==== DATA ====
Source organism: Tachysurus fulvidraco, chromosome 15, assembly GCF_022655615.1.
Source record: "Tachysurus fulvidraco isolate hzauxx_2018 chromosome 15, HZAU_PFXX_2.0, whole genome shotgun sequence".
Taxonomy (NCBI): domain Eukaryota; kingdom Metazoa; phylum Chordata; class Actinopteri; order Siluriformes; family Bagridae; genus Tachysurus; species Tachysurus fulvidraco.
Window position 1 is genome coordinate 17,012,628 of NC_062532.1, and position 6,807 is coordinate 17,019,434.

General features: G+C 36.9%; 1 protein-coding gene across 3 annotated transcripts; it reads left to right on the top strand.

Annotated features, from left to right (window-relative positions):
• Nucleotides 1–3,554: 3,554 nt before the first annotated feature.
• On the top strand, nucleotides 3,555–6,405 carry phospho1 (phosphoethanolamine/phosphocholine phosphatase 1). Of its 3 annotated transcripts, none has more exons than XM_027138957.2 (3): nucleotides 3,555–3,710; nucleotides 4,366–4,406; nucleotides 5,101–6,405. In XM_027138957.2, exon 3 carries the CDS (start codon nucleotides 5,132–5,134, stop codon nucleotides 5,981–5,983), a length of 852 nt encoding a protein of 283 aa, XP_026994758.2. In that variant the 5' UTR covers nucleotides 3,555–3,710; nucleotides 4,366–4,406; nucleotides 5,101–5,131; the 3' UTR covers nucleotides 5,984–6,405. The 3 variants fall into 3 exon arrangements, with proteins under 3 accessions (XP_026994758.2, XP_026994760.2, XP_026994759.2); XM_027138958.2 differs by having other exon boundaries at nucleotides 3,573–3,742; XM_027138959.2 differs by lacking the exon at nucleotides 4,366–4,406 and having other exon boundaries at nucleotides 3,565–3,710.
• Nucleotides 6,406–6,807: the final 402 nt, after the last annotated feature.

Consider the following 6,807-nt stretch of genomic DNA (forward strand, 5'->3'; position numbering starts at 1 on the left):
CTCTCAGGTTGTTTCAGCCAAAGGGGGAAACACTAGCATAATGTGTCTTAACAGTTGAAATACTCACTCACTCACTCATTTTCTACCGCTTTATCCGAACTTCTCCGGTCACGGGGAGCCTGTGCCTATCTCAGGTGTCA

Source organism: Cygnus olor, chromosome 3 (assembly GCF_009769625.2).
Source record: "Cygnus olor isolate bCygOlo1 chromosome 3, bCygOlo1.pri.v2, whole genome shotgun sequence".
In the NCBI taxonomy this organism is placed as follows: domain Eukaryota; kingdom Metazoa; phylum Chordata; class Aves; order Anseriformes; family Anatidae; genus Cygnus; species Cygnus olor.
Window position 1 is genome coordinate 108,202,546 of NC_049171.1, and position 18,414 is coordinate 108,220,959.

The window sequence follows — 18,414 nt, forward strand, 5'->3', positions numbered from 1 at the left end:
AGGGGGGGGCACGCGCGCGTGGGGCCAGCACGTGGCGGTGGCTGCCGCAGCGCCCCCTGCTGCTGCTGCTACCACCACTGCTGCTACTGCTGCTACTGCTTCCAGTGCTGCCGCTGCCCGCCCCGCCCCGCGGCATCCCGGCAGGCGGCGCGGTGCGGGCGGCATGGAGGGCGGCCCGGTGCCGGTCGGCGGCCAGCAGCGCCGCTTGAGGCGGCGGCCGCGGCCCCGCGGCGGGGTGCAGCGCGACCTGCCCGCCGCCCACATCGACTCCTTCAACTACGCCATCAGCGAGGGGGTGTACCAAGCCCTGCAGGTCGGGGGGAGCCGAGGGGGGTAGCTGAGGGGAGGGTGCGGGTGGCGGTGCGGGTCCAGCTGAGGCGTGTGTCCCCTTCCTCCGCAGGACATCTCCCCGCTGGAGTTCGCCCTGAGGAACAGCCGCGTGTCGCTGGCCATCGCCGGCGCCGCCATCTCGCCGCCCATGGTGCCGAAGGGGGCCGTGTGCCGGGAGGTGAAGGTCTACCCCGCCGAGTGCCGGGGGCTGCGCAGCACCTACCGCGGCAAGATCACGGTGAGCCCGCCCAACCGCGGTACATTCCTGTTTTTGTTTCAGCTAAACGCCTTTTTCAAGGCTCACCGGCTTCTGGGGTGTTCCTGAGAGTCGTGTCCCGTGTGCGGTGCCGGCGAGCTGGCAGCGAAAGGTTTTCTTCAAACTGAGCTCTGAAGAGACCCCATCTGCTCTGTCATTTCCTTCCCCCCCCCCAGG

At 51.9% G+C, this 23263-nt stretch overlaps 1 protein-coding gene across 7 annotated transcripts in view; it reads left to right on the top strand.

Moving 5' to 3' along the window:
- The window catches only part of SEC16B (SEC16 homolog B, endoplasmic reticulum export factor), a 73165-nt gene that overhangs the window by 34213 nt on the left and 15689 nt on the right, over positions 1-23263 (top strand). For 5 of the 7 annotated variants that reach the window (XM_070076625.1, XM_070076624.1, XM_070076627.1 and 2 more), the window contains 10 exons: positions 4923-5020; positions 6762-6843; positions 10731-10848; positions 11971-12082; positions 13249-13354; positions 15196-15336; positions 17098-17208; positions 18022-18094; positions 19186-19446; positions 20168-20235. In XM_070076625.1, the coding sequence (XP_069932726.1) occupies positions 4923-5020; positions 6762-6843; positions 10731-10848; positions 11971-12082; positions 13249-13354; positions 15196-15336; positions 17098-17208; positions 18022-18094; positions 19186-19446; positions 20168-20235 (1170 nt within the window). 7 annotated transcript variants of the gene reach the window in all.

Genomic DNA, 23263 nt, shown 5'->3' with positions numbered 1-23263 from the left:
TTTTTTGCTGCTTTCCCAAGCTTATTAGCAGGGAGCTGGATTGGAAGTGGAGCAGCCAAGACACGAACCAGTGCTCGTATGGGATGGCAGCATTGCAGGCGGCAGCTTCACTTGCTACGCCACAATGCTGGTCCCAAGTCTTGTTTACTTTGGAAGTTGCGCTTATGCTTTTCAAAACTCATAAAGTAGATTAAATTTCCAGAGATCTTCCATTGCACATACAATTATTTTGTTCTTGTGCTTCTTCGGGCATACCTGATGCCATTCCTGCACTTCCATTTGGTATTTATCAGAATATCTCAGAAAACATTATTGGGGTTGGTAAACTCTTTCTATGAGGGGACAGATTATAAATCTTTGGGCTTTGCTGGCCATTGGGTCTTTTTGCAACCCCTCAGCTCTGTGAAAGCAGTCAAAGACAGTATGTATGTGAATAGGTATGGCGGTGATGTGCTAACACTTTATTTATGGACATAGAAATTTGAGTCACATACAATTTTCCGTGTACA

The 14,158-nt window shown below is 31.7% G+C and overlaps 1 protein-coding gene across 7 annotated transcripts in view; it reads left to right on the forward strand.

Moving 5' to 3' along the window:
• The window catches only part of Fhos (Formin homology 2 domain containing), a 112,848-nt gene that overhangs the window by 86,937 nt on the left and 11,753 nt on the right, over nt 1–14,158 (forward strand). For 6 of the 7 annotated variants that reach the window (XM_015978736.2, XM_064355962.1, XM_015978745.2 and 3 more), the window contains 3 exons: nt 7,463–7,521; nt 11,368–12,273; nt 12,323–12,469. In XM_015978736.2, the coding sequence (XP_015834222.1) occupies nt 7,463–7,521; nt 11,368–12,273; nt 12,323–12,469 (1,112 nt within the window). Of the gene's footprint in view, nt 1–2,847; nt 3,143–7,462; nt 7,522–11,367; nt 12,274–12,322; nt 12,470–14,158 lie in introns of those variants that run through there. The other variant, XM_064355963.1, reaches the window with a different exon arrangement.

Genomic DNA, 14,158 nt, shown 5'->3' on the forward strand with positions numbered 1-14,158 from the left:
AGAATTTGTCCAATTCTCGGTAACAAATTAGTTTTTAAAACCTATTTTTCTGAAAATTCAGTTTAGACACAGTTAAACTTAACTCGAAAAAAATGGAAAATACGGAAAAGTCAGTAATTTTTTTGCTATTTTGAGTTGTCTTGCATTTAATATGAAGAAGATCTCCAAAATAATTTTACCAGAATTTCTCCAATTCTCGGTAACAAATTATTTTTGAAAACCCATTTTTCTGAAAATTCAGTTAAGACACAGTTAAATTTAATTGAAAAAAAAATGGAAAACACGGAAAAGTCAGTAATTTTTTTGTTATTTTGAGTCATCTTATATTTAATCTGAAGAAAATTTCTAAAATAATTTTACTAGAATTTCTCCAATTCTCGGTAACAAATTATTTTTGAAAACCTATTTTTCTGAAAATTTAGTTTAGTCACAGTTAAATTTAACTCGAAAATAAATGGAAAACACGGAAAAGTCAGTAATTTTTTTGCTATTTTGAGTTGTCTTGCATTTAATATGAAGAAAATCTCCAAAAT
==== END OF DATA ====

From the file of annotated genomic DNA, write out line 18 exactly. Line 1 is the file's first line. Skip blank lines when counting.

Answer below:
At 51.9% G+C, this 23263-nt stretch overlaps 1 protein-coding gene across 7 annotated transcripts in view; it reads left to right on the top strand.